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Difference between Blastula and Gastrula


In every coelomate that sexually reproduces, the process of embryogenesis has four stages: fertilization, cleavage, gastrulation and organogenesis. The process of fertilization involves the fusion of a haploid female and male gamete, which forms the diploid zygote. The zygote is the new cell, which is referred to as the fertilized ovum.

Following the fertilization event, the cleavage process involves the rapid division of the zygote, into many cells. However, it does not increase in overall size, becoming a structure known as the blastula. In mammalian organisms, this is called the blastocyst.

The continued development of this blastula, results in a structure called the gastrula, through the process of gastrulation. The gastrula has three germ layers, that interact in a variety of ways in order to form organs, representing the final stage of embryogenesis – organogenesis.

As the blastula and gastrula are different structures, present at different stages in the embryogenesis process, there are several differences that exist between the two structures.


The blastula is the first important stage following fertilization, playing a very important role in organism development. It is a spherical and hollow structure, that is one cell thick and is formed through a process known as blastulation. Both meroblatic and holoblastic cleavages can give rise to the blastula. The cavity found within the blastula is known as the blastocoel, with its outer single-celled layer called the blastoderm.

Difference between Blastula and Gastrula


A continued blastula development eventually results in the gastrula. The process of conversion of a blastula into a gastrula is known as ‘gastrulation’, which is then proceeded by organogenesis.

The gastrula is comprised of three germ layers, each of which ultimately give rise to organs in the late embryo. The three germ layers are the ectoderm, mesoderm and the endoderm. The outermost layer is the ectoderm, which later differentiates into the brain, spinal cord, skin and the nerves of the embryo. The middle layer, the mesoderm, forms connective tissues, muscles, cartilage, reproductive organs, bones, the skin dermis and teeth dentine. The innermost layer, the endoderm, differentiates into the basic primitive gut.

Difference between Blastula and Gastrula

  • During the process of embryogenesis, blastula formation is followed by the gastrula, thus both represents a different stage of embryo formation.
  • The blastula and gastrula are formed through different processes. The blastula is formed through blastulation, while the gastrula is formed through gastrulation.
  • The blastula and gastrula are formed through different speeds of mitotic divisions. The blastula is formed through rapid mitotic divisions of the zygote, while slow mitotic divisions of the blastula results in the gastrula.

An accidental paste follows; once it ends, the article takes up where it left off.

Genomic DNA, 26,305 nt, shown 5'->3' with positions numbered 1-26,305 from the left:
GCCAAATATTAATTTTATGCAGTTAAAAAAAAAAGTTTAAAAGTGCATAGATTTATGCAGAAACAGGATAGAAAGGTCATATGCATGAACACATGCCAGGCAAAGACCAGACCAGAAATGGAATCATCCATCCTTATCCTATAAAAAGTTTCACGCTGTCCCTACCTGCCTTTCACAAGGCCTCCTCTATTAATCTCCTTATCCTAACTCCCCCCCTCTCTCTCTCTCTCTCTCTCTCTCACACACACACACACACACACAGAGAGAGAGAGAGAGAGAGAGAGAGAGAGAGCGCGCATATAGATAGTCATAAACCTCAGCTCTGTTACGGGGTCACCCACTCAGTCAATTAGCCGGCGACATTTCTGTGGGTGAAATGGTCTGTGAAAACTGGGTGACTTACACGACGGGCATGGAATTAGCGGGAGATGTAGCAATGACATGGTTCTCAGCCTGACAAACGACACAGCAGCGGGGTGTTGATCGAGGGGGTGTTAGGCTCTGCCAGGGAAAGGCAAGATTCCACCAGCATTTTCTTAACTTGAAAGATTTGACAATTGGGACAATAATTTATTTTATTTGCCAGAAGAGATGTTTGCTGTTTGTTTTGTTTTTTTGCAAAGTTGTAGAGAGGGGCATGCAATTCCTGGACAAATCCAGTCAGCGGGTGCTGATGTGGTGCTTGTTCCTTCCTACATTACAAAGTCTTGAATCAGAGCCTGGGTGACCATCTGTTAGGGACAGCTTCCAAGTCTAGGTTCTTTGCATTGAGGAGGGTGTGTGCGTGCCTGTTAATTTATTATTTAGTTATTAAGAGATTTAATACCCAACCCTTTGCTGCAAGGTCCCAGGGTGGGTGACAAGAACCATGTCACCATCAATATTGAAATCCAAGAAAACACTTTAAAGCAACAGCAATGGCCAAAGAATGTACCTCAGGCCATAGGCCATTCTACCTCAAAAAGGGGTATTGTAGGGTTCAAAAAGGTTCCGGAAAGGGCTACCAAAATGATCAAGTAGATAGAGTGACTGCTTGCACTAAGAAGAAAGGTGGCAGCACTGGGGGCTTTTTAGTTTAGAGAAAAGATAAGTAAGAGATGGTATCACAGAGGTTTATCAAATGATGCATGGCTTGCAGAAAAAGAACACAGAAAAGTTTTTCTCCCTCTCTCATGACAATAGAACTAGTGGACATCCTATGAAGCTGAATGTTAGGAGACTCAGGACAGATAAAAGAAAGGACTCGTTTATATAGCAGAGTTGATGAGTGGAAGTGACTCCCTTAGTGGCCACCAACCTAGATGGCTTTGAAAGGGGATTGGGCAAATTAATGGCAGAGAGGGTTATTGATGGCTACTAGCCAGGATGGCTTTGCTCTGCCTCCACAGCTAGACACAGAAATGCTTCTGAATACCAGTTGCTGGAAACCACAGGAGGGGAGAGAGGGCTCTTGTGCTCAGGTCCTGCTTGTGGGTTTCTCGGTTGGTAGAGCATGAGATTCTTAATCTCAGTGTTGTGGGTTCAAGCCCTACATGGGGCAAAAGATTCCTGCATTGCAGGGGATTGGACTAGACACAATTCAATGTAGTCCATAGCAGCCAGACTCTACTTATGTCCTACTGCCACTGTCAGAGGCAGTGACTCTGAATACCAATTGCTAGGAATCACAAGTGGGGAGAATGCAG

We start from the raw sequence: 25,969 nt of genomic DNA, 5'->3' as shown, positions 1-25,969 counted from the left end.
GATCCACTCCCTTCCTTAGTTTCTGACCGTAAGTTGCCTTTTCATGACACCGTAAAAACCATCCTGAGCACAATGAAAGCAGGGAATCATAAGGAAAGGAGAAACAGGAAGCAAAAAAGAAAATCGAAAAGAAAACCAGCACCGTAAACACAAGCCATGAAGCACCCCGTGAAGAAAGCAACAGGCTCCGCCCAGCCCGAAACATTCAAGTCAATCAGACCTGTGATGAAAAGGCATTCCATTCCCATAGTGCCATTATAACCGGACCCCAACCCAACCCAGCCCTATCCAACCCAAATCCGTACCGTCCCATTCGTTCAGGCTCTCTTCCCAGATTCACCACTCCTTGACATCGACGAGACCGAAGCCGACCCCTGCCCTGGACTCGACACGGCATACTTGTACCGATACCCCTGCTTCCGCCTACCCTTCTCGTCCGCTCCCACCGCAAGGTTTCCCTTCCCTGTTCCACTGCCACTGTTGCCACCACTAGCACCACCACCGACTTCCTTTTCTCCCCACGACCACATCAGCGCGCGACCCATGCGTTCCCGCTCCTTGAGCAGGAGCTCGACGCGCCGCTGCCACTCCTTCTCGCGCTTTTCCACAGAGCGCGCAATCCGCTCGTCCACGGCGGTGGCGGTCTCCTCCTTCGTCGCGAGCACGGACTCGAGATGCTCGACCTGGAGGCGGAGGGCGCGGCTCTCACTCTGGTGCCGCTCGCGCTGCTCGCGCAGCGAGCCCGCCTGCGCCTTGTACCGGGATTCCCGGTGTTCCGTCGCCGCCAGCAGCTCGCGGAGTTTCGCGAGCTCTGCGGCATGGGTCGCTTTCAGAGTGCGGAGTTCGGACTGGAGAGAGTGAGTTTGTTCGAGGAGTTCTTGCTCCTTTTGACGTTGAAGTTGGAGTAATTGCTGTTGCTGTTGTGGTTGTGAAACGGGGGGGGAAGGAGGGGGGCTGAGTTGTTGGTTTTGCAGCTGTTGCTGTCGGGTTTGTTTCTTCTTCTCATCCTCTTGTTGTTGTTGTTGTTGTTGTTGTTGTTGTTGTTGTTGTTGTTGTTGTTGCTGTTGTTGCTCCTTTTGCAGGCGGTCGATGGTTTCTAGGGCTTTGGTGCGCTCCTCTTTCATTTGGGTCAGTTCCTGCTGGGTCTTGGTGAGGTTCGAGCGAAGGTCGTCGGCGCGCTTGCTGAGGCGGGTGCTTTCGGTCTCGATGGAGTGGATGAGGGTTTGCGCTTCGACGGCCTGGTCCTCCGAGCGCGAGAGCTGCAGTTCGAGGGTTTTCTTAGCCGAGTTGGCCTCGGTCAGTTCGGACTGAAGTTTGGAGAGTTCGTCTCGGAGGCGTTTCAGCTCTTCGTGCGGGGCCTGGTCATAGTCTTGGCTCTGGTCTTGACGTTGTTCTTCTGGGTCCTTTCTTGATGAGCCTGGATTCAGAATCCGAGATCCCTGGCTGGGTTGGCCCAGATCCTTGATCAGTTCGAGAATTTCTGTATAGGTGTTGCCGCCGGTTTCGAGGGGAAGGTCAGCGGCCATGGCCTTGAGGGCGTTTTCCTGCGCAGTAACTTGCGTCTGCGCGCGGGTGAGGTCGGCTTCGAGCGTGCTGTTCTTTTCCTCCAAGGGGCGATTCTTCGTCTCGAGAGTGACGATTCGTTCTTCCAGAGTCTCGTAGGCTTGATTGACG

• In the process of blastula formation, the cells do not move. However, during the gastrula formation process, the cell masses move through morphogenetic movements.
  • Unlike the blastula, there are three distinct germ layers that are present in the gastrula.
  • Given each is present at different stages of embryogenesis, the blastula is referred to as the ‘pre-embryo’, while the gastrula is known as the ‘mature embryo’.
  • The gastrula has more cells present, than in the earlier blastula stage.
  • A gastrula contains differentiated cells, while the earlier blastula stage only has undifferentiated cells.

Blastula Vs Gastrula

  Blastula Gastrula
Definition Embryo at early developmental stage Embryo at stage after the Blastula
Stage in Embryogenesis Blastulation Gastrulation
Speed of Mitotic Divisions Rapid divisions of the zygote Slow divisions of the blastula
Cell Movement Cells do not move Cell masses move through morphogenetic movements
Germ Layer Presence Not present Three layers present
Embryo Reference Pre-embryo Mature Embryo
Cell Number Less cells present More cells present
Cell Differentiation Undifferentiated Differentiated

Summary : Blastula and Gastrula

The Blastula is a spherical, hollow, one celled thick structure, found during the first stage of embryogenesis, and is known as the ‘pre-embryo’. The gastrula is formed during the gastrulation stage of embryogenesis, and consists of three germ layers, with the structure known as the ‘mature-embryo’.

There are a number of differences between the two structures, given that each occurs at a different stage of the embryogenesis process. Notably, the gastrula has more cells than the blastula, and is formed from slow mitotic divisions of the blastula, while the blastula itself is formed from rapid mitotic divisions of the zygote.

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References :

[0]Boklage, Charles E. How New Humans Are Made : Cells and Embryos, Twins and Chimeras, Left and Right, Mind/self\soul, Sex, and Schizophrenia. World Scientific, 2010.

[1]Lamouille, Samy, et al. “Molecular Mechanisms of Epithelial-Mesenchymal Transition.” Nature Reviews. Molecular Cell Biology, vol. 15, no. 3, NIH Public Access, Mar. 2014, pp. 178–96, doi:10.1038/nrm3758.

[2]Urry, L. A., et al. Campbell Biology. 11th ed., Pearson, 2017.

[3]"Image Credit: https://en.wikipedia.org/wiki/Gastrulation"

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